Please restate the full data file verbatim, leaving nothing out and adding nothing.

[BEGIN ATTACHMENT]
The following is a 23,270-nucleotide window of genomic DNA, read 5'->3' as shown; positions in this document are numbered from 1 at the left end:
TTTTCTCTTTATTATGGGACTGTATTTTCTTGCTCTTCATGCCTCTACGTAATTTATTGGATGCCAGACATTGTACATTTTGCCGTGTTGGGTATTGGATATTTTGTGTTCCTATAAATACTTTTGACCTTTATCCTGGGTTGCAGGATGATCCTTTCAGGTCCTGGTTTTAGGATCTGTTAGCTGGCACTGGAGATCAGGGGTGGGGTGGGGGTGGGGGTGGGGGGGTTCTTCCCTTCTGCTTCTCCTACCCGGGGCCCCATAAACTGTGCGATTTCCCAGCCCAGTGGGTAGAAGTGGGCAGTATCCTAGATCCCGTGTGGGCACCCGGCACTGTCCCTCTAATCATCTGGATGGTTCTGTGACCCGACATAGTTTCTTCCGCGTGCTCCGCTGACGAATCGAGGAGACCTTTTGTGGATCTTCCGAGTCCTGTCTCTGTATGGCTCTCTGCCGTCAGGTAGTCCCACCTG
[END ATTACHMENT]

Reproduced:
The following is a 23,270-nucleotide window of genomic DNA, read 5'->3' as shown; positions in this document are numbered from 1 at the left end:
TTTTCTCTTTATTATGGGACTGTATTTTCTTGCTCTTCATGCCTCTACGTAATTTATTGGATGCCAGACATTGTACATTTTGCCGTGTTGGGTATTGGATATTTTGTGTTCCTATAAATACTTTTGACCTTTATCCTGGGTTGCAGGATGATCCTTTCAGGTCCTGGTTTTAGGATCTGTTAGCTGGCACTGGAGATCAGGGGTGGGGTGGGGGTGGGGGTGGGGGGGTTCTTCCCTTCTGCTTCTCCTACCCGGGGCCCCATAAACTGTGCGATTTCCCAGCCCAGTGGGTAGAAGTGGGCAGTATCCTAGATCCCGTGTGGGCACCCGGCACTGTCCCTCTAATCATCTGGATGGTTCTGTGACCCGACATAGTTTCTTCCGCGTGCTCCGCTGACGAATCGAGGAGACCTTTTGTGGATCTTCCGAGTCCTGTCTCTGTATGGCTCTCTGCCGTCAGGTAGTCCCACCTG